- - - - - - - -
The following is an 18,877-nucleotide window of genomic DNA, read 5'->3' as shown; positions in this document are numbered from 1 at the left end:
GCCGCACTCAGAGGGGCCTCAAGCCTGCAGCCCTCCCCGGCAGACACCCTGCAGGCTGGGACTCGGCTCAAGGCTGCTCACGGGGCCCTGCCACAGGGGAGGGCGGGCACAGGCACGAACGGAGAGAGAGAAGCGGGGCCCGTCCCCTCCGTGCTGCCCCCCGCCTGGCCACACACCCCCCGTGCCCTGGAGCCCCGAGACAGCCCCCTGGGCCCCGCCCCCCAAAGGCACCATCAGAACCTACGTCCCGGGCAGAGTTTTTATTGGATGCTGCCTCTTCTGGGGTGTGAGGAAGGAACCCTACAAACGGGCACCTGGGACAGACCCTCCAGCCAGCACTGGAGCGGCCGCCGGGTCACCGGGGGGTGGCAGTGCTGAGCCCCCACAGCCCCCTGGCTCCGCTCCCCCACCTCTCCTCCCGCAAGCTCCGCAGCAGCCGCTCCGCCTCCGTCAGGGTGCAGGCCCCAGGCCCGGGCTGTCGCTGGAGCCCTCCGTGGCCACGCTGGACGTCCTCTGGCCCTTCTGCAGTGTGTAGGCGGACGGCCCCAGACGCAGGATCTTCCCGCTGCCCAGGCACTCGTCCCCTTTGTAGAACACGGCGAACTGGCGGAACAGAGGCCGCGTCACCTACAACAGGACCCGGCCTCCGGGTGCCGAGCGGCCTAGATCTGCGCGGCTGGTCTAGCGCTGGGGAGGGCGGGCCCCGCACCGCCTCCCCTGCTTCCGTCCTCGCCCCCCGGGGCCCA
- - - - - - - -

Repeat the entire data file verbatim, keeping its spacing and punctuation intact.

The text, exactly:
The following is an 18,877-nucleotide window of genomic DNA, read 5'->3' as shown; positions in this document are numbered from 1 at the left end:
GCCGCACTCAGAGGGGCCTCAAGCCTGCAGCCCTCCCCGGCAGACACCCTGCAGGCTGGGACTCGGCTCAAGGCTGCTCACGGGGCCCTGCCACAGGGGAGGGCGGGCACAGGCACGAACGGAGAGAGAGAAGCGGGGCCCGTCCCCTCCGTGCTGCCCCCCGCCTGGCCACACACCCCCCGTGCCCTGGAGCCCCGAGACAGCCCCCTGGGCCCCGCCCCCCAAAGGCACCATCAGAACCTACGTCCCGGGCAGAGTTTTTATTGGATGCTGCCTCTTCTGGGGTGTGAGGAAGGAACCCTACAAACGGGCACCTGGGACAGACCCTCCAGCCAGCACTGGAGCGGCCGCCGGGTCACCGGGGGGTGGCAGTGCTGAGCCCCCACAGCCCCCTGGCTCCGCTCCCCCACCTCTCCTCCCGCAAGCTCCGCAGCAGCCGCTCCGCCTCCGTCAGGGTGCAGGCCCCAGGCCCGGGCTGTCGCTGGAGCCCTCCGTGGCCACGCTGGACGTCCTCTGGCCCTTCTGCAGTGTGTAGGCGGACGGCCCCAGACGCAGGATCTTCCCGCTGCCCAGGCACTCGTCCCCTTTGTAGAACACGGCGAACTGGCGGAACAGAGGCCGCGTCACCTACAACAGGACCCGGCCTCCGGGTGCCGAGCGGCCTAGATCTGCGCGGCTGGTCTAGCGCTGGGGAGGGCGGGCCCCGCACCGCCTCCCCTGCTTCCGTCCTCGCCCCCCGGGGCCCA